Light-filled extension camouflages itself into a hillside

December 12, 2017 by  
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Ellena Mehl Architects skillfully disguised a modern new extension inside the terraced gardens of a traditional Provencal farmhouse in southeast France. Located in an old hamlet dating back to before the 19th century, the new addition, named SPE House, is undeniably contemporary yet complements the historic landscape with its use of stone, a nod to the nearby retaining walls. Wild grass covers the terraced roof and minimizes the building’s visual impact on the landscape. The 120-square-meter SPE House comprises two levels: a ground floor for the living areas and a basement, connected to the kitchen of the main house, that contains two cellars, a boiler, and solar heating room. Built of concrete, the extension features an asymmetric roof that follows the site’s topography. “The extension is set within the existing terraced planes, between the main house and the stone walls, redefining new intersection lines in the landscape,” wrote the architects. “The main level is connected at half level to the house using reshaped existing stairs.” Related: Breezy addition keeps cool in Melbourne’s summers with smart passive design The main level consists of a bedroom, dressing room, and bathroom. The bedroom, extruded into the landscape, is faced with a double glazed wall with a 10-millimeter-thick pane of toughened glass as the external wall and an inner curtain glass wall . Both glazed walls are operable. The double-glazing, along with a roller blind, help mitigate unwanted solar gain. + Ellena Mehl Architects Photo credit: Hervé ELLENA

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Light-filled extension camouflages itself into a hillside

Wild grasses grow atop an Icelandic homes folded roof

December 12, 2017 by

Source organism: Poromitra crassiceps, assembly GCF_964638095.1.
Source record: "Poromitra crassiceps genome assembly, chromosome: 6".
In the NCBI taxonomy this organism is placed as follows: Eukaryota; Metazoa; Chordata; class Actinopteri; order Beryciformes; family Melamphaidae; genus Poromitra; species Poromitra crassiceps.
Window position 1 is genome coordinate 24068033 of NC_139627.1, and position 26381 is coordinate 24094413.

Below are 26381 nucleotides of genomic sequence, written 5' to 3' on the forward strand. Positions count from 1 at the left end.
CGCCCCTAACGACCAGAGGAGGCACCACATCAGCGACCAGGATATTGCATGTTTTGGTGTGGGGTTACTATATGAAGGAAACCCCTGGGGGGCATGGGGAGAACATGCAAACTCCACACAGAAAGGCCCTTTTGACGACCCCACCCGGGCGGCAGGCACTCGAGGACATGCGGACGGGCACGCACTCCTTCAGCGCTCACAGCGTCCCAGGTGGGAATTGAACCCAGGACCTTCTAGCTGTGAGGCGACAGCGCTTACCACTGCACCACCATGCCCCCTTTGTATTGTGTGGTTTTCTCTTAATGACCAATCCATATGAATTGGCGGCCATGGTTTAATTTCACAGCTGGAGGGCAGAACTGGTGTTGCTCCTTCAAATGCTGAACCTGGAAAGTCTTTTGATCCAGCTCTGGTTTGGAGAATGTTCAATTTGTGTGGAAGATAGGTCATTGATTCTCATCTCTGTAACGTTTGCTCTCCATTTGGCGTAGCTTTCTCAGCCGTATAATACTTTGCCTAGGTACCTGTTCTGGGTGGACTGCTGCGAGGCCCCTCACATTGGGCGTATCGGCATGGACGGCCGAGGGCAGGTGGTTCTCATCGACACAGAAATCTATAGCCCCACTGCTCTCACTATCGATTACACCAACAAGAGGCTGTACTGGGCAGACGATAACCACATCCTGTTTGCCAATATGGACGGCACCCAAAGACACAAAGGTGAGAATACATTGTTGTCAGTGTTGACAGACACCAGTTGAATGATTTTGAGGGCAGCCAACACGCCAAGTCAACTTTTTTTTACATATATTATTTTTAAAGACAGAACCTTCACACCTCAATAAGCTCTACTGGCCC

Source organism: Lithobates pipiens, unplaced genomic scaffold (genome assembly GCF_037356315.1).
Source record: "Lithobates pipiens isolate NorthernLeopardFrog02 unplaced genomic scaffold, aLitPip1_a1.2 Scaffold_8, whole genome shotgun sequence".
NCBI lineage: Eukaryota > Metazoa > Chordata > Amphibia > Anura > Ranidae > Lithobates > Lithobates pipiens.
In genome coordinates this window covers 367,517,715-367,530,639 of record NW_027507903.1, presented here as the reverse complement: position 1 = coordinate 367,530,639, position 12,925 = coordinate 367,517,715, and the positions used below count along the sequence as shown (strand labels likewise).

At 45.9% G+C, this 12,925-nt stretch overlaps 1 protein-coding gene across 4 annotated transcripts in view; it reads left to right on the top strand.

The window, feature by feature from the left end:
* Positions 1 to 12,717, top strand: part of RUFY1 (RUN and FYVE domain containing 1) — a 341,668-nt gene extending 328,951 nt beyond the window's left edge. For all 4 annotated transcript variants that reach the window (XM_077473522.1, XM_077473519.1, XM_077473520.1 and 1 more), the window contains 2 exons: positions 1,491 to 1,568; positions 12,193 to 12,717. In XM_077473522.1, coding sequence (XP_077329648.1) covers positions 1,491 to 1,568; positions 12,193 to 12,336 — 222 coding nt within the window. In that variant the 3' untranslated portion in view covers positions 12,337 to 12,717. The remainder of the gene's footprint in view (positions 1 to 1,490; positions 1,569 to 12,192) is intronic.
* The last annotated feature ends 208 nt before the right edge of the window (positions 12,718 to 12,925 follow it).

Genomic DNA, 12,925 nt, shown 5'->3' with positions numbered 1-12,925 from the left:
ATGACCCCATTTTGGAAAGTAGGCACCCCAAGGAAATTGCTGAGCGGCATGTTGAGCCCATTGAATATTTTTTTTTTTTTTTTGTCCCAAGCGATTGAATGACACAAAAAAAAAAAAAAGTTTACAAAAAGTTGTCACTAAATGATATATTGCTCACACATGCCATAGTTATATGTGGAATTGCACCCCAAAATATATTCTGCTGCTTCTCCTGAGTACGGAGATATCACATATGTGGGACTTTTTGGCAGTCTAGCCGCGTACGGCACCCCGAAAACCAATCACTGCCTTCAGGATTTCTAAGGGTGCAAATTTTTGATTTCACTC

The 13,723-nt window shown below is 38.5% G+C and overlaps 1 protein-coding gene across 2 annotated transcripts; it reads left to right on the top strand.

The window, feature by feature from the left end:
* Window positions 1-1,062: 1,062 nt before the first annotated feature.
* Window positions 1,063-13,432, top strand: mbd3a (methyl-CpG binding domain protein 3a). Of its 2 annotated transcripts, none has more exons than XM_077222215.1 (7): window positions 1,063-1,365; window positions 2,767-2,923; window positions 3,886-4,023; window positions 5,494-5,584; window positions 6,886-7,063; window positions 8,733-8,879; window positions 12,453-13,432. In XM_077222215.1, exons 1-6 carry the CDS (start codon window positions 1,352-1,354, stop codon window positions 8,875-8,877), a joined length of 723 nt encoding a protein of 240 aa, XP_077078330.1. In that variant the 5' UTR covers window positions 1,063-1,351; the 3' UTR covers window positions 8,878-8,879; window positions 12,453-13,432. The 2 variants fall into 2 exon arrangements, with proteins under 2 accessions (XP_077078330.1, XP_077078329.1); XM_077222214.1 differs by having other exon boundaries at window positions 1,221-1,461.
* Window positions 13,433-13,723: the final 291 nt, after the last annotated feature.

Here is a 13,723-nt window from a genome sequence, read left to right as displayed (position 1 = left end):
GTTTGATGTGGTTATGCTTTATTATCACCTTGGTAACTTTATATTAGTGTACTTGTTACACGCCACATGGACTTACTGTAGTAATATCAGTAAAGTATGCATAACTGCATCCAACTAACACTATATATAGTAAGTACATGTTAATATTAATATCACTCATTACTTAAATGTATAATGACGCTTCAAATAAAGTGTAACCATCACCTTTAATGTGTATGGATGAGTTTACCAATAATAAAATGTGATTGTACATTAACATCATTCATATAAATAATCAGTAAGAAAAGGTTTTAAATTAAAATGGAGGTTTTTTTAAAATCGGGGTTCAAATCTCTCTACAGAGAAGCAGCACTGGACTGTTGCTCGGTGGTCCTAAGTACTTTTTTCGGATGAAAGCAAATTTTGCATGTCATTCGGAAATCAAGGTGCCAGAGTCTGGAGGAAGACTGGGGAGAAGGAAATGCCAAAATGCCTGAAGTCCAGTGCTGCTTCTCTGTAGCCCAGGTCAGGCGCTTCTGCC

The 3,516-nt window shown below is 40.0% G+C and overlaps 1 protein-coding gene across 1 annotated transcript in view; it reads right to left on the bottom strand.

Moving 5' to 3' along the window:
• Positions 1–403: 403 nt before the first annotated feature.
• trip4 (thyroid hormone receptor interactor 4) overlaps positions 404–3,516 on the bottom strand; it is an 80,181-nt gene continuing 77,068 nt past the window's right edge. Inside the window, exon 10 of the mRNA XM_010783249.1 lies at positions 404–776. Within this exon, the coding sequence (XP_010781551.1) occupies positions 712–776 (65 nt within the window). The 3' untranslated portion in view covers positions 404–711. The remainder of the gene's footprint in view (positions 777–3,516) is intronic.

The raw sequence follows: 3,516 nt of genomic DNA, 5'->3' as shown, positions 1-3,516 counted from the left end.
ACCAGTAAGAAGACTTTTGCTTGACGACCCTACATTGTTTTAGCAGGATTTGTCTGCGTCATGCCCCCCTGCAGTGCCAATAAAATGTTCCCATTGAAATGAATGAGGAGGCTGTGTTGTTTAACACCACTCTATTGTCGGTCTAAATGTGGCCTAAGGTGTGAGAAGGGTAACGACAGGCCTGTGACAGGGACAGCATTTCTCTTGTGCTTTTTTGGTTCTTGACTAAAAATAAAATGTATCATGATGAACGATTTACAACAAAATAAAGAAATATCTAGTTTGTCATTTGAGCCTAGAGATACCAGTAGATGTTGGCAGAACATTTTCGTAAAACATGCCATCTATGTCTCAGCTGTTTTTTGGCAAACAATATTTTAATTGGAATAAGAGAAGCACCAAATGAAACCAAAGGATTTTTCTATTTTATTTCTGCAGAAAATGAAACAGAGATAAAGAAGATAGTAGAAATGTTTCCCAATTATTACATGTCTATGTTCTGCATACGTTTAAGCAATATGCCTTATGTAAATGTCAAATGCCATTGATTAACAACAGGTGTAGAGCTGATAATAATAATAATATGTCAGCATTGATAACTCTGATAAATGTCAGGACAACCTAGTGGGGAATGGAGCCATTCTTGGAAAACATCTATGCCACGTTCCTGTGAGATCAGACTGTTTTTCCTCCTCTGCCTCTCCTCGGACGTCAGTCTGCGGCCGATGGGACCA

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Wild grasses and heather temper the hard lines of this striking modern home in Iceland . Reykjavik-based Studio Granda designed B14, a villa partially built from the recycled remains of the clients’ former dwelling. The undulating landscaped roof appears to mimic the nearby Bláfjöll mountain ridge, while the roofline’s valleys and folds help collect rainwater that tricks down the walls in open copper channels. B14’s unusual fan-like roof takes inspiration from the site’s trapezoidal shape that widens on the south side. The 592-square-meter abode tucks the smaller rooms of the home, including the bedrooms, bathrooms, and laundry room, towards the north beneath sharply pitched roofs. The roof gently ripples out towards the south side where the spacious open-plan dining room, kitchen, and living area overlook the lava field through floor-to-ceiling windows. Related: Red Mountain Retreat captures the essence of the rugged Icelandic landscape In-situ concrete is the main material seen from the outside. In contrast, the interior predominately features rich kampala timber with exposed steel beams, and a host of other luxury surfaces like polished black granite and calacatta marble. A stairway built of sawn basalt and illuminated by a skylight leads down to a small basement workshop and storage space. + Studio Granda

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Wild grasses grow atop an Icelandic homes folded roof

Stunning prefab OxyGen project will deliver a green oasis to Paris

March 9, 2016 by  
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Green-roofed Zeimuls Center blends perfectly into the Latvian landscape

February 16, 2015 by  
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Read the rest of Green-roofed Zeimuls Center blends perfectly into the Latvian landscape Permalink | Add to del.icio.us | digg Post tags: green architecture , Green Building , green roof , green roof buildings , green-roofed architecture , Latvia , SAALS Architecture , SAALS Latvia , terrain , Zeimuls Center , Zeimuls center Latvia

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Green-roofed Zeimuls Center blends perfectly into the Latvian landscape

Hidden Grass Cave House Offers the Perfect Sanctuary for an Urban Recluse in Japan

May 21, 2014 by  
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Read the rest of Hidden Grass Cave House Offers the Perfect Sanctuary for an Urban Recluse in Japan Permalink | Add to del.icio.us | digg Post tags: cave-like home , cave-like house , green roof , green-roofed architecture , green-roofed homes , Japanese architects , japanese architecture , Makiko Tsukada , Makiko Tsukada Grass Cave House , natural lighting , small homes , timber architecture , tiny homes , wood architecture , Yokohama architecture

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Hidden Grass Cave House Offers the Perfect Sanctuary for an Urban Recluse in Japan

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